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Title: The ecology of the architectural model
Author: Dunn, Nick.
ISNI:       0000 0001 1630 0719
Awarding Body: Manchester Metropolitan University
Current Institution: Manchester Metropolitan University
Date of Award: 2005
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The physical scale model is often cited as an important tool of communication in architecture education (Eissen 1990; Schon, 1985). However, whilst the use of drawings and visual design thinking are well-documented areas of research (Goldschmidt, 1994; lawson & loke, 1997), the role of the model is not. Existing classification systems of models (Echenqiue, 1970) do not explain how a model interacts with its user or contribute to the understanding of the use of a model as part of an educational process. The aim of this study was to contribute to the understanding of the role of the model in architecture education. Therefore, the principal objective of this study was to develop a methodology that would afford a formal description of the use of models in educational contexts. This would then enable the research to elucidate upon issues related to the model. The study began with a survey of existing research in the fields of design pedagogy, visualisation, and associated topics. An exploratory study into current attitudes concerning the model in architecture education at the early stage of the research did little to explain its use in this environment. The study led to a review of existing classification systems and a modified version of Echenique's taxonomy was proposed. This taxonomy was applied to the environment of architectural practice to further the l.I1derstanding of different types of model and their use in architecture. This research was particularly concerned with the very specific relationship involving a tutor, a student and a model in architecture education. To enable the research to describe and analyse the predominantly qualitative data generated by this relationship, the study used Gibson's (1979) approach to ecological psychology as a theoretical framework. This provided a novel approach to the description of events and behaviour within the academic environment. It also facilitated a comparative study of different model types via case studies of current undergraduate courses in the UK Since some of the model types are based in environments other than architectLre the practical application of these is explained in appendices to further the understanding of their use for the reader with an architectural background. Through formal description of the use of different models in different contexts, this approach has been found to be practical and effective in contributing to the understanding of how and why models are used in addition to what they are used for, and, furthermore, how they relate to the environment of architecture education.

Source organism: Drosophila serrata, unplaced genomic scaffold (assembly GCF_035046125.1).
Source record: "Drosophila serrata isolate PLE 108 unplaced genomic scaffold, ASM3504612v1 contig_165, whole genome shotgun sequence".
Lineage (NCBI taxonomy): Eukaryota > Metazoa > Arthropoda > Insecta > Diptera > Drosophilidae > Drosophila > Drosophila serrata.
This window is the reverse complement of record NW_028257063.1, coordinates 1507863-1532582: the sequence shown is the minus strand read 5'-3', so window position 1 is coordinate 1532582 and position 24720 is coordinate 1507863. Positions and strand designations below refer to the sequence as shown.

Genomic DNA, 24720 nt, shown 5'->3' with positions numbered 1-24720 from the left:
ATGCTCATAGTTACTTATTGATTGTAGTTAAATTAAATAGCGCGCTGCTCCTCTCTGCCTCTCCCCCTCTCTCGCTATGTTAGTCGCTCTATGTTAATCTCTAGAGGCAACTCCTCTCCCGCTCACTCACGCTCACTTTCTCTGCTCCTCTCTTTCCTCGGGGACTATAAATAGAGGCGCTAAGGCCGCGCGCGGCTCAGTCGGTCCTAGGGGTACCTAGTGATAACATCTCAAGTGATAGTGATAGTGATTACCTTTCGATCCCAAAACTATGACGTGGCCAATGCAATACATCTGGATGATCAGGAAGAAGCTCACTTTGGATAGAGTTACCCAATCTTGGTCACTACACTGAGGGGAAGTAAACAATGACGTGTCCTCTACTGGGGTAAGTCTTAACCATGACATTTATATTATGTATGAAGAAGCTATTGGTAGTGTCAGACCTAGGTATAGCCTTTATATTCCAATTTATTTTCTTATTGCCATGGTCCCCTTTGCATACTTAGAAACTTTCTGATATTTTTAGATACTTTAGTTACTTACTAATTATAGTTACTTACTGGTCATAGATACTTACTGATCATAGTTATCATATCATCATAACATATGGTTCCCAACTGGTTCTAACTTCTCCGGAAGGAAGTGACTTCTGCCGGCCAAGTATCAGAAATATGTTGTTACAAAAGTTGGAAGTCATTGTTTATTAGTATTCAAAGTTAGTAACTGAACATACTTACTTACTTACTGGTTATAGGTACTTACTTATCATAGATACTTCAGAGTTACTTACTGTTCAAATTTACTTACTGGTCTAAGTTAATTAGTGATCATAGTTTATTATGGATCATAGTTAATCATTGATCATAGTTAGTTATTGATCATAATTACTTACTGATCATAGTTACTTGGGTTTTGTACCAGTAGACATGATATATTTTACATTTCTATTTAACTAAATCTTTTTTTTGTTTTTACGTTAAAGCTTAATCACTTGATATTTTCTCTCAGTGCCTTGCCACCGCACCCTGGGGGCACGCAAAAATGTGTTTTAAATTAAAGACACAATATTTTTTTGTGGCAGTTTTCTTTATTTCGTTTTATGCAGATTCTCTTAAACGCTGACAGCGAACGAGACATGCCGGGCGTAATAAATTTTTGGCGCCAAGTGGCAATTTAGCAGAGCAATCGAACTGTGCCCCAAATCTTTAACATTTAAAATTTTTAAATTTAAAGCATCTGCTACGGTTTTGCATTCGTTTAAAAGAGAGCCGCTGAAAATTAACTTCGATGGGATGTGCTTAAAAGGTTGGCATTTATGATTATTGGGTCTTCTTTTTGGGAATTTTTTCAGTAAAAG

Supervisor: Not available Sponsor: Not available
Qualification Name: Thesis (Ph.D.) Qualification Level: Doctoral
EThOS ID:  DOI: Not available